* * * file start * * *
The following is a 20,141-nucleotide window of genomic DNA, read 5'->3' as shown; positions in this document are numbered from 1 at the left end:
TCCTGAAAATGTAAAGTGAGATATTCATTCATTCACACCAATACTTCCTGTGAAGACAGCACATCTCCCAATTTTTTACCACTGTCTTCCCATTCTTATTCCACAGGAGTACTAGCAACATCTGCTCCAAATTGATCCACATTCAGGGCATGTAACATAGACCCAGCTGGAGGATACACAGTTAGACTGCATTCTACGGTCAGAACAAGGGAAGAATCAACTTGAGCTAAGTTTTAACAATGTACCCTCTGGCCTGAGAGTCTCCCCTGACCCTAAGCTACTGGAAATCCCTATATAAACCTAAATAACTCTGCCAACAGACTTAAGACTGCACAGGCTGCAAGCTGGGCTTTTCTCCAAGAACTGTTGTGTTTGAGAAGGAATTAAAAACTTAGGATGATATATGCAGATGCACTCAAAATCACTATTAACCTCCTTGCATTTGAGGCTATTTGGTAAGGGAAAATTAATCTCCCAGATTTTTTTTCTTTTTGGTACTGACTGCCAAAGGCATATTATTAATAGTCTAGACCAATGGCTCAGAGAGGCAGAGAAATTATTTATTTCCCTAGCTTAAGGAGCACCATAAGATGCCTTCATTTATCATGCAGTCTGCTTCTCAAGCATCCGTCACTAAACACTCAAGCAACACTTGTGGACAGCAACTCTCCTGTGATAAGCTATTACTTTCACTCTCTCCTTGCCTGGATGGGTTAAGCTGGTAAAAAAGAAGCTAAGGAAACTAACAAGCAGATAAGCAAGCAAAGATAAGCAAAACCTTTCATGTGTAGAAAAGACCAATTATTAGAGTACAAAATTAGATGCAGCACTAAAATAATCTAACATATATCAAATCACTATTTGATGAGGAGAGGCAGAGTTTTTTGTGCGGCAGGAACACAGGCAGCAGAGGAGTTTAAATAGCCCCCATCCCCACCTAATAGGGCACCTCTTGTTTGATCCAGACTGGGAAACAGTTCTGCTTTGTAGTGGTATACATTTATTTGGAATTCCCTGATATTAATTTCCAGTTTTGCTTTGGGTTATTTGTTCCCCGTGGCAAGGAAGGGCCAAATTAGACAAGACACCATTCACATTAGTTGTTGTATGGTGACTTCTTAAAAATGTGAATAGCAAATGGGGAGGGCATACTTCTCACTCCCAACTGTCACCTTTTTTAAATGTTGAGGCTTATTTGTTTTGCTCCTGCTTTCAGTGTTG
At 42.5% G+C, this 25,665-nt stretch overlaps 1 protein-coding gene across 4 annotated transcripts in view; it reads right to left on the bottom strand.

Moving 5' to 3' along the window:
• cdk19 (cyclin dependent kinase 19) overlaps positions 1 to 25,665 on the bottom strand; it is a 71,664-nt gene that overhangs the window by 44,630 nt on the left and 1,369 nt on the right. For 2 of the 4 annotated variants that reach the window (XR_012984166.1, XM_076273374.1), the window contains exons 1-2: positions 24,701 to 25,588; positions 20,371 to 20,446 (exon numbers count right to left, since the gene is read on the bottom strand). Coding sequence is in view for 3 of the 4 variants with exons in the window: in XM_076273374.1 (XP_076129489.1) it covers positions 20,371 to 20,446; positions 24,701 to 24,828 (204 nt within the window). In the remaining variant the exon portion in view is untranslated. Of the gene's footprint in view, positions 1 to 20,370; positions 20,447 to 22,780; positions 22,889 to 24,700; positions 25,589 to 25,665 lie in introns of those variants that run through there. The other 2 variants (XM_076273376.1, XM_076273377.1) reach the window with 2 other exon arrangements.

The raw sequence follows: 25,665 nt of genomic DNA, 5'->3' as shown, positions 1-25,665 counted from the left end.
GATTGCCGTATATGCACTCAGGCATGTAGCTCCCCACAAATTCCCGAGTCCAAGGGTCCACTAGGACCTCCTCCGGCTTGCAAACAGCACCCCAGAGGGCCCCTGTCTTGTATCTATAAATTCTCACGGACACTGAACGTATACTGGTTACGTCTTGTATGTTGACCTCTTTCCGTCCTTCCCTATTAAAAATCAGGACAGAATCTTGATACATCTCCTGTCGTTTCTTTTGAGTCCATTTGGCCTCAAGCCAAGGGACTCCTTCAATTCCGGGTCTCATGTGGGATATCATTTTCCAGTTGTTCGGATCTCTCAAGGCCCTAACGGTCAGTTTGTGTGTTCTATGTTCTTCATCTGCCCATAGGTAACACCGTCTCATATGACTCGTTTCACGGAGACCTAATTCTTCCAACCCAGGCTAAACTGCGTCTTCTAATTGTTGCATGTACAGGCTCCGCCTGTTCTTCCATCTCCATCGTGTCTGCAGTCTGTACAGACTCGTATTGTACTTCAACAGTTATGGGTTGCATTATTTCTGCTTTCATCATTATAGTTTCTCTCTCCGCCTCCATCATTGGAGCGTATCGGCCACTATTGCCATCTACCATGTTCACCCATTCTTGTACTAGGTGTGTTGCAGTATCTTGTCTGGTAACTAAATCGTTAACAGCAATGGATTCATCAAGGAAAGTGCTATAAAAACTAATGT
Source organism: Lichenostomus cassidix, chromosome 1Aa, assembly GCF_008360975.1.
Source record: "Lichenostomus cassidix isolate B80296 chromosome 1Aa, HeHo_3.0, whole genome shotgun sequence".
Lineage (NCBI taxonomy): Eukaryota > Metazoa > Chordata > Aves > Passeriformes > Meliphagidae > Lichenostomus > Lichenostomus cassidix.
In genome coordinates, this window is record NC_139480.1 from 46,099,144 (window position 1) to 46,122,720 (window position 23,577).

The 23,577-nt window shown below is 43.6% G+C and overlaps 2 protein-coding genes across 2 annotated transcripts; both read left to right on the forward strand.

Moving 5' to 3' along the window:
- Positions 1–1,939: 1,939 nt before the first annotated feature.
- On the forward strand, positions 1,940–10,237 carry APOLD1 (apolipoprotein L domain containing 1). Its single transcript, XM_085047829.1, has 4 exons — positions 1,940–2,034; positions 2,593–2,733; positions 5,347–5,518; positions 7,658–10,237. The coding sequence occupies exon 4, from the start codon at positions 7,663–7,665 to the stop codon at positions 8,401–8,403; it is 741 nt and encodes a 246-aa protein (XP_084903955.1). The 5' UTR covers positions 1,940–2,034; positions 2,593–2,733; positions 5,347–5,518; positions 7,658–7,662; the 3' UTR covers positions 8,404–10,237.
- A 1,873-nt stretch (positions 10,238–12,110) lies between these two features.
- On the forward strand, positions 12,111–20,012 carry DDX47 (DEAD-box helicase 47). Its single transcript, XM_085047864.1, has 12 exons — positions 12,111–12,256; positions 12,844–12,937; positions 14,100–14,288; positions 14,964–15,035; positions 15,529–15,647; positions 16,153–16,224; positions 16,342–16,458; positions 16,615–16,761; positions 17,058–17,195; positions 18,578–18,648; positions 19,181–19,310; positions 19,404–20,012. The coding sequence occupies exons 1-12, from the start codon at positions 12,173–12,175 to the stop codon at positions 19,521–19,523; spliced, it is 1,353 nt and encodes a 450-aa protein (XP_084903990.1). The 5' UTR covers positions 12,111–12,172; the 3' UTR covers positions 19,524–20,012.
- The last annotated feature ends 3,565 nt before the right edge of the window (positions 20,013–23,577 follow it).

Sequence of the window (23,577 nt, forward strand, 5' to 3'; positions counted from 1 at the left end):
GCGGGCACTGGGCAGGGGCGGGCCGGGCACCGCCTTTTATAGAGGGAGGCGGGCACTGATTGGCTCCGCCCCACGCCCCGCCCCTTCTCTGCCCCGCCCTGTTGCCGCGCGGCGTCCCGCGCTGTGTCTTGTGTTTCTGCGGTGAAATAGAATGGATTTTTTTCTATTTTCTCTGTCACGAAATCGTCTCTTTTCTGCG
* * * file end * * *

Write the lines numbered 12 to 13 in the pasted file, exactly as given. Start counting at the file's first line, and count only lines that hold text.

The 23,577-nt window shown below is 43.6% G+C and overlaps 2 protein-coding genes across 2 annotated transcripts; both read left to right on the forward strand.

Moving 5' to 3' along the window: